Burden Sharing

That Friday, when my sister called to tell me that my brother-in-law would need to be intubated, I had a sinking sense of dread. This story was playing out across the nation. Healthy adults, brought low by the Covid virus, struggling to breathe, needing to turn to machines to help the body get the oxygen it so depends upon.

As fear gripped me, I felt a tightening of my own chest. I was also struggling to find oxygen. Not in a physical sense, but in that gasping way that a soul wrestles with a world that seems to hold too much pain.

Regardless of how I felt inside, Monday arrived as it always does, and I still needed to go teach first thing in the morning. How could I face students and continue to meet their needs when I felt so spiritually out of breath? I needed to be present for these students, but my heart was a million miles away.

I needed to be in a space where others would help me connect to God. I knew in my head that connection is what we all need in hard times. But I have this deeply ingrained pattern of behavior to withdraw in hard times that seems hardwired in my brain. Thankfully, with practice, even those patterns hardwired within us can start to change.

Our Faculty Commons group had been meeting for prayer in the morning for over two years. Coordinating academic schedules is notoriously difficult, so the workable option is 7 am on a Monday morning. It isn’t always easy to be there that early, but the sense of peace and joy that meeting together evoked was well worth the sacrifice. There was only a small group of us that had the space in our lives to make this commitment.

We had developed the practice of sharing the things on our hearts and minds, both big and little things. Sharing with this group had become second nature. I knew I could count on them to listen. I knew they would understand my struggle of entering the classroom. I knew they would pray and care deeply.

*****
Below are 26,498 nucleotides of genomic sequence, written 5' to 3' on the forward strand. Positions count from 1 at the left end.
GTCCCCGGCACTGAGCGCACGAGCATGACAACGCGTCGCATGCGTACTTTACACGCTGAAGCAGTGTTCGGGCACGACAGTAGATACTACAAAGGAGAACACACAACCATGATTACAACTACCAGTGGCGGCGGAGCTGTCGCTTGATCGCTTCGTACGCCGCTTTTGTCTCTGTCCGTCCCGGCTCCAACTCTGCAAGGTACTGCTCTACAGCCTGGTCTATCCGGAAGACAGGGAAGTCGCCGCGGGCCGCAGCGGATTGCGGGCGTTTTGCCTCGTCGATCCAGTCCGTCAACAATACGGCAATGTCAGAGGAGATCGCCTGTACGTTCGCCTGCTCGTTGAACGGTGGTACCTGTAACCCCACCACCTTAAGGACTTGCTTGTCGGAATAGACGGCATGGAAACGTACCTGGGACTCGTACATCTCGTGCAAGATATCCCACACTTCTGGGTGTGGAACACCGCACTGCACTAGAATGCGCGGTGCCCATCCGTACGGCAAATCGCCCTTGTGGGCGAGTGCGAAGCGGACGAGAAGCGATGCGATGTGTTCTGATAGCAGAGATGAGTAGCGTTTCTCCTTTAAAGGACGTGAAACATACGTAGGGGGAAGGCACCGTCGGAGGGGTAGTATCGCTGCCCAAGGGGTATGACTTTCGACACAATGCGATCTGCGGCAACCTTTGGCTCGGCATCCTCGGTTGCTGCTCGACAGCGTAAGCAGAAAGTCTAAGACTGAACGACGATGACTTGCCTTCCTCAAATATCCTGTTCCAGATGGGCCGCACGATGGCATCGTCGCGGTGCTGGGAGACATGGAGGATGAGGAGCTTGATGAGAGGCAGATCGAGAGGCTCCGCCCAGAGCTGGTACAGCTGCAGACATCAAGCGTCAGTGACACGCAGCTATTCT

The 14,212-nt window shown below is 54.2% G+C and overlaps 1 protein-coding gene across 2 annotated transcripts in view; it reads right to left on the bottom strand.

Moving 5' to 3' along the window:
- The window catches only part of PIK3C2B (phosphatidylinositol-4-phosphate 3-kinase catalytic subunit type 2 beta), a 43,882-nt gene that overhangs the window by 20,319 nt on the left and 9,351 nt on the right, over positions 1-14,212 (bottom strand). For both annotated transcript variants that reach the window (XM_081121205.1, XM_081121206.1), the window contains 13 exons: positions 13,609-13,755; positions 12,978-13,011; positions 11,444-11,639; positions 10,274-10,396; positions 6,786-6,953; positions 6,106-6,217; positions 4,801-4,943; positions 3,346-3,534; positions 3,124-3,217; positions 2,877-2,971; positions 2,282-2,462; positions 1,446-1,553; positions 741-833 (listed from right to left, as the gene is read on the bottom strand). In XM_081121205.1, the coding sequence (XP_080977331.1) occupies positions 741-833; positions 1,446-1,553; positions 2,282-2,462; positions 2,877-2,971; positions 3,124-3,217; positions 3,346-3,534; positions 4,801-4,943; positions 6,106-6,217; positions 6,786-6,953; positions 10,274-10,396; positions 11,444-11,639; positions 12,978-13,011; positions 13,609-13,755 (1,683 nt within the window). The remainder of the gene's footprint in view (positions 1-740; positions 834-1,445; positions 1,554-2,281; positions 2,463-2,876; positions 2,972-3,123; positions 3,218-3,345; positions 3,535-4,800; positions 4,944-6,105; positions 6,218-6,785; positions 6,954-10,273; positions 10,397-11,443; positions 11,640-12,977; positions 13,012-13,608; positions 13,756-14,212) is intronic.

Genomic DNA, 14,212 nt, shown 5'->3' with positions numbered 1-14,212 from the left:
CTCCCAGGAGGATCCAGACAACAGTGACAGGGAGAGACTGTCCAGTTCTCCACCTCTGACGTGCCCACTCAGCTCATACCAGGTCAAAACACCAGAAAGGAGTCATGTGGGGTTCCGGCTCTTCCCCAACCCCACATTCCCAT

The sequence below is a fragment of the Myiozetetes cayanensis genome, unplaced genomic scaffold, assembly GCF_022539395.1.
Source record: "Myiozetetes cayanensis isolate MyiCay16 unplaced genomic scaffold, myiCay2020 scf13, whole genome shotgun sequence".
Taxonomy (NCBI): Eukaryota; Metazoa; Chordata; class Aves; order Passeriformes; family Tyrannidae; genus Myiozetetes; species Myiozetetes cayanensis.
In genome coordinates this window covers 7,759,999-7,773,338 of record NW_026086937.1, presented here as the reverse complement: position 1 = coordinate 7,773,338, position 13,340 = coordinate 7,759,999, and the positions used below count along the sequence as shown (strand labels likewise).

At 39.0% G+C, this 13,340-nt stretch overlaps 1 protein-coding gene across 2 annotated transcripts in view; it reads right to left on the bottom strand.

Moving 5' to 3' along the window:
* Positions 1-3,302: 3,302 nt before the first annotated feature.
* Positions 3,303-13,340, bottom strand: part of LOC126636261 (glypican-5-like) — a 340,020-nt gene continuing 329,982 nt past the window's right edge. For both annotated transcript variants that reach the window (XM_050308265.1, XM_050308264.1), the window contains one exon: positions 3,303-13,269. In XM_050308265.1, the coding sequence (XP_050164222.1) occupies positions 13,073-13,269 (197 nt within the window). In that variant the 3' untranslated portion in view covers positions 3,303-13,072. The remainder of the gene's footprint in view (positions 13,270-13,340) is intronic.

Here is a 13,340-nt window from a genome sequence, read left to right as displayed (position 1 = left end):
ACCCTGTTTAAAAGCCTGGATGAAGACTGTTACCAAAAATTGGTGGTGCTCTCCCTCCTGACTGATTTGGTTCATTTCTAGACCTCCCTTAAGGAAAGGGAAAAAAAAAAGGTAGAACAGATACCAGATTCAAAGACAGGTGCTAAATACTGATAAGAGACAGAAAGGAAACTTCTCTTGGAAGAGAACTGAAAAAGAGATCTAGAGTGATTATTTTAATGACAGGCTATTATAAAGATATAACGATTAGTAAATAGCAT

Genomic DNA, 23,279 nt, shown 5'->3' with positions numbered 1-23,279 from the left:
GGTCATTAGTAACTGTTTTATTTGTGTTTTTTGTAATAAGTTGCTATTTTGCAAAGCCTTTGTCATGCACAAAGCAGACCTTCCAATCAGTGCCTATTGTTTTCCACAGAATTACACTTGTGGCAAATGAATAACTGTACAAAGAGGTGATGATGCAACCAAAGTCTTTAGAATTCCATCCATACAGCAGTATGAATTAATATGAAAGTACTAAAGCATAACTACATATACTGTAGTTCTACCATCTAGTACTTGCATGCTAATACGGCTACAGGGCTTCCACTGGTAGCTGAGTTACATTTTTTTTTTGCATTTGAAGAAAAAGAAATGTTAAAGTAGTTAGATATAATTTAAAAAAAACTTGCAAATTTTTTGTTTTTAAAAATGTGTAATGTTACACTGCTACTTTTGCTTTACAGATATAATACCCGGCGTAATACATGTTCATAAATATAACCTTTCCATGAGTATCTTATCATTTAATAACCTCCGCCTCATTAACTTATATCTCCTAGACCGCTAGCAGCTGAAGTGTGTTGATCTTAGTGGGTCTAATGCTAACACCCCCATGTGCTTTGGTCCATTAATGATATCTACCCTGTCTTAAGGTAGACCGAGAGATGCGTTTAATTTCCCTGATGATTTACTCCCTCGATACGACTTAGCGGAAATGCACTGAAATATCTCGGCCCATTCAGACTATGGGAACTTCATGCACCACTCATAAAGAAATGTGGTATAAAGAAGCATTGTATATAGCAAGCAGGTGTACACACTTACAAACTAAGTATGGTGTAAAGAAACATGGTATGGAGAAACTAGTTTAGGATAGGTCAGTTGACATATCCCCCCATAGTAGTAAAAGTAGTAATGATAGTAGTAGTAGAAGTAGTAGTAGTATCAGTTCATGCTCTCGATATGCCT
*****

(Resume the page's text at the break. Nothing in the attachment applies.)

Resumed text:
This is the group that I could turn to, to help bear my burden.

Each week this group of faithful friends would lift up my brother-in-law in prayer. There were times when it seemed like he was making progress, but ultimately the all-too-familiar trajectory played out. After a month in the hospital, he went home to be with God.

There were and still are moments of deep grief and mourning. But I do not suffer alone. A group of caring Christ-followers was with me every step of the way, supporting me. I experienced God’s love and care through their care and concern for me and was drawn closer to God. This loving God calls us to help bear one another’s burdens. I am so thankful for this group, who continually answers his call.

David Pfahler


Santa Fe College

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